With the InstantTerm process, qualified, healthy applicants up to the age of 45 may be eligible to get an immediate decision on coverage. That’s because of the sophisticated technology that – in real-time – analyzes the health information you already provided in the application process and verifies it with third-party sources.
It’s still medically underwritten coverage. And it’s still at the same affordable pricing. It’s just life insurance the modern way.
Who Qualifies for Coverage Without a Medical Exam
Applicants who meet the requirements for our highest rate class, Ultra-Preferred Non-Tobacco, may be eligible for InstantTerm. These are people who are in excellent health, don’t smoke, don’t have high cholesterol or blood pressure and don’t suffer from chronic or severe illnesses.
We notify customers, upon application submission, whether or not a medical exam is needed. If they don’t need a medical exam, we provide them with a final rate offer, and when they e-sign, coverage starts and the process is complete. If a medical exam is necessary, as always, we will work with the customer to schedule it at a time and location of their convenience. For most people, you’ll have temporary life insurance coverage (called TLIC), which means you’re covered until the medical exam is taken.
Other Types of ‘No Exam’ Life Insurance Policies
Traditionally, there were two types of term life insurance policies available that didn’t require a medical exam or a phone interview: Guaranteed Issue and Simplified Issue. Often, these types of policies are what show up in search results for ‘no exam’ life insurance. (Don’t get us started on the value of domain authority.)
As previously mentioned, if you’re young and healthy and ample, affordable coverage is what you’re after, you’ll want to make sure this isn’t the policy you’re applying for.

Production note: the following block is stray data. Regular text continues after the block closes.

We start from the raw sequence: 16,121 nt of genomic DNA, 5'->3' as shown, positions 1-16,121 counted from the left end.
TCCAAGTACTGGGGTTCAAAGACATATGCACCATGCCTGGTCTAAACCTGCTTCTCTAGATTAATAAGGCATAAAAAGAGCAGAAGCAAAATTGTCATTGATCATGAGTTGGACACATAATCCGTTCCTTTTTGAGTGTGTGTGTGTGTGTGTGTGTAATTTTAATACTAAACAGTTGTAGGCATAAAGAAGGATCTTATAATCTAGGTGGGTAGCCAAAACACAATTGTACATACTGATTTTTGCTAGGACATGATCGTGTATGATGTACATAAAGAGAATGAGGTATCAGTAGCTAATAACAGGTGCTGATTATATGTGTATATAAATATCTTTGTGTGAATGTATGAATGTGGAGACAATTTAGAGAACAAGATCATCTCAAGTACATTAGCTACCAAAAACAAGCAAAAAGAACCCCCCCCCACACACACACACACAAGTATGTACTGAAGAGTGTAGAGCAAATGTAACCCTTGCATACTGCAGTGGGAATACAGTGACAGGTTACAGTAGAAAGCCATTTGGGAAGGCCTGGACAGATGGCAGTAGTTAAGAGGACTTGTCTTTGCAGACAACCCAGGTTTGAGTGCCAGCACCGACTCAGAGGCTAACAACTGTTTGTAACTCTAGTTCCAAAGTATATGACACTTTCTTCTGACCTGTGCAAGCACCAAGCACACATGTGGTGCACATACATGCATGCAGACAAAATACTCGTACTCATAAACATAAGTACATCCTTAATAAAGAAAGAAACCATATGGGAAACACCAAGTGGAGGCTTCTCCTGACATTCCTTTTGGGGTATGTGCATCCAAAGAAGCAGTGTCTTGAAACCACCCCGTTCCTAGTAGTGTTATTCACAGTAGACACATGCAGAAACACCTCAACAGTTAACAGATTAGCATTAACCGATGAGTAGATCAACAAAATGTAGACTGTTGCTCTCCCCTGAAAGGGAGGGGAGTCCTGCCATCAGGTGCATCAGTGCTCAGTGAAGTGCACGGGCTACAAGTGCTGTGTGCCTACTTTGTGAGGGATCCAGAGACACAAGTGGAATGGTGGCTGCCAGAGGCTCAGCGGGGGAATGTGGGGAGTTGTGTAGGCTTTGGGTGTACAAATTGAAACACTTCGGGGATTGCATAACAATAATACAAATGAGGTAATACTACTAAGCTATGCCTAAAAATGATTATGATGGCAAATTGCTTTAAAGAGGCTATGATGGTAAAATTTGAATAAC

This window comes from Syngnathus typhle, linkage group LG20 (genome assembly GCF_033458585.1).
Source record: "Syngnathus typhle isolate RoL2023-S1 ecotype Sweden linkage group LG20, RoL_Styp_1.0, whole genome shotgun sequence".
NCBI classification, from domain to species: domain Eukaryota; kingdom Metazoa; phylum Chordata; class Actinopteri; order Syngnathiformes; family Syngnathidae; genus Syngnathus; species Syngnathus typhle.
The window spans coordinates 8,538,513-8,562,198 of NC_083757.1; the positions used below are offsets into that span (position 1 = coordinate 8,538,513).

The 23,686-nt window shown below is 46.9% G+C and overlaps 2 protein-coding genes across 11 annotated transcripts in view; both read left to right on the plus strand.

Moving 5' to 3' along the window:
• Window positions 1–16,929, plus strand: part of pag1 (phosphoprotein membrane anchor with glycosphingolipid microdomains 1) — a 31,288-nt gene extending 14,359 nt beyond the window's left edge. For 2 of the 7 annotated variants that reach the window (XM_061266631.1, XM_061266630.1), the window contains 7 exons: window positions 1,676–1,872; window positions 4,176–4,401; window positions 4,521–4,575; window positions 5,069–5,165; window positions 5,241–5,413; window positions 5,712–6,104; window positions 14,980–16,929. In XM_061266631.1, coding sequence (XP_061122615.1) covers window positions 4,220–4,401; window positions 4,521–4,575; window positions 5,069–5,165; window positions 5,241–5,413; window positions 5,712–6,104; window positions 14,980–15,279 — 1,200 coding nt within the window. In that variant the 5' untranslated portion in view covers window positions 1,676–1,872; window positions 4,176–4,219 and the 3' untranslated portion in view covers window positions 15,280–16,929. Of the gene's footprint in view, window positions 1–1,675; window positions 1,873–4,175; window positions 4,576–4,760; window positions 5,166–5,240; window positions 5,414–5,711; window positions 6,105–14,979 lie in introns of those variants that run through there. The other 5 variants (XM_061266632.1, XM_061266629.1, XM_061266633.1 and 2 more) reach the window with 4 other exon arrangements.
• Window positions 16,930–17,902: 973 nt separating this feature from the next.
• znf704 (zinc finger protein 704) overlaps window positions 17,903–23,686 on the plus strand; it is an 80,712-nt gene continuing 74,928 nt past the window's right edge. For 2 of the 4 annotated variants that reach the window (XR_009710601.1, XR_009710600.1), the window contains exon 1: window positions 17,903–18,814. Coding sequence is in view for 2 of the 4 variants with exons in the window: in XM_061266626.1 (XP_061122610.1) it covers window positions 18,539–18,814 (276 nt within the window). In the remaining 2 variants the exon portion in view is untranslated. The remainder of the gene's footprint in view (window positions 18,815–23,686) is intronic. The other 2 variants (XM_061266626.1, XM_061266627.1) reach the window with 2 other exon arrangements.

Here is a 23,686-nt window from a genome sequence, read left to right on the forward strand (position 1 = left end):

Guaranteed Issue Life Insurance
Guaranteed issue works as the name implies. All applicants are guaranteed approval on coverage, but that comes with some caveats.
Guaranteed issue policies typically have a death benefit maximum at around $50,000 and come with a high premium. Because anyone can get them, even if they are smokers, have cancer or other types of illness, the risk pool is significant for insurers. And because the average risk is high, policyholders have to pay a higher premium each month for lower coverage amounts.
Simplified Issue Life Insurance
Simplified issue policies are a better deal than guaranteed issue (but not as good as medically underwritten) for people looking to get life insurance without a medical exam. These policies typically require applicants to fill out a short questionnaire, with a few health-related questions, and no exam is needed to secure coverage.
Simplified issue policies are usually limited to a death benefit of around $250,000, but some insurers offer up to $500,000. And because there is no medical exam, premiums are often two to four times higher than a medically underwritten policy.
For example, we found that an average 20-year, $250,000 simplified issue policy might cost a healthy 35-year-old woman at least $37 per month. This pricing assumes she qualifies for the highest rate class available. For about $25 per month, that same woman could be getting triple the coverage: a 20-year, $750,000 Haven Term policy. If she wanted to stick with that 20-year, $250,000 coverage, the policy would be about $13 per month — less than half the cost.
Fully underwritten is a better value.
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Getting the Best Value for Life Insurance
When shopping for life insurance, you want to make sure you’re getting the best value regarding coverage amount and what you’re paying for it. After all, you want to know that your loved ones have adequate financial protection since that’s the reason you buy life insurance in the first place.
If you’re eligible for medically underwritten term life insurance, it’s typically your best option for both high coverage amounts and affordability. Plus, the good news is: now some qualified, healthy applicants may be able to skip the medical exam via the InstantTerm process. [Keep in mind that: issuance of the policy or payment of benefits may depend upon the answers given in the application and the truthfulness thereof.]